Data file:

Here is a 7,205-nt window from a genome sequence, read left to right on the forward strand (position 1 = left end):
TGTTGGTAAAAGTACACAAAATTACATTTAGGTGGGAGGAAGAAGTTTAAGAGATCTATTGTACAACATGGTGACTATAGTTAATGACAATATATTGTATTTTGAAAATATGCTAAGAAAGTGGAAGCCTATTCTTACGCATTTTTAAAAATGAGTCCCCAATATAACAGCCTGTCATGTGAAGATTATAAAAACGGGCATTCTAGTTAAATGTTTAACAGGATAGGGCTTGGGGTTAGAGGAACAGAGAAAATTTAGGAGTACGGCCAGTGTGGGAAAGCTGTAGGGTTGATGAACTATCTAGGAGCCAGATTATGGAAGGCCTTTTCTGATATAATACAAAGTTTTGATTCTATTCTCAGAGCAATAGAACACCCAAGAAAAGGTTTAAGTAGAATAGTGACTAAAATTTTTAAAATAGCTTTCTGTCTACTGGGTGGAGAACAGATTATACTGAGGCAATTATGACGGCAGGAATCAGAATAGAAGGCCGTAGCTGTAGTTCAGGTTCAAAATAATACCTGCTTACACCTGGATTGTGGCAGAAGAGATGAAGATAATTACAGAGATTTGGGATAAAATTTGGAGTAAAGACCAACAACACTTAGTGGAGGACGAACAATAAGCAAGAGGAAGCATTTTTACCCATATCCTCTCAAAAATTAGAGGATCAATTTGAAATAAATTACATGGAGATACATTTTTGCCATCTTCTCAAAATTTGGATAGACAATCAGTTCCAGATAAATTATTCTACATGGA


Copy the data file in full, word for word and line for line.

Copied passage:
Here is a 7,205-nt window from a genome sequence, read left to right on the forward strand (position 1 = left end):
TGTTGGTAAAAGTACACAAAATTACATTTAGGTGGGAGGAAGAAGTTTAAGAGATCTATTGTACAACATGGTGACTATAGTTAATGACAATATATTGTATTTTGAAAATATGCTAAGAAAGTGGAAGCCTATTCTTACGCATTTTTAAAAATGAGTCCCCAATATAACAGCCTGTCATGTGAAGATTATAAAAACGGGCATTCTAGTTAAATGTTTAACAGGATAGGGCTTGGGGTTAGAGGAACAGAGAAAATTTAGGAGTACGGCCAGTGTGGGAAAGCTGTAGGGTTGATGAACTATCTAGGAGCCAGATTATGGAAGGCCTTTTCTGATATAATACAAAGTTTTGATTCTATTCTCAGAGCAATAGAACACCCAAGAAAAGGTTTAAGTAGAATAGTGACTAAAATTTTTAAAATAGCTTTCTGTCTACTGGGTGGAGAACAGATTATACTGAGGCAATTATGACGGCAGGAATCAGAATAGAAGGCCGTAGCTGTAGTTCAGGTTCAAAATAATACCTGCTTACACCTGGATTGTGGCAGAAGAGATGAAGATAATTACAGAGATTTGGGATAAAATTTGGAGTAAAGACCAACAACACTTAGTGGAGGACGAACAATAAGCAAGAGGAAGCATTTTTACCCATATCCTCTCAAAAATTAGAGGATCAATTTGAAATAAATTACATGGAGATACATTTTTGCCATCTTCTCAAAATTTGGATAGACAATCAGTTCCAGATAAATTATTCTACATGGA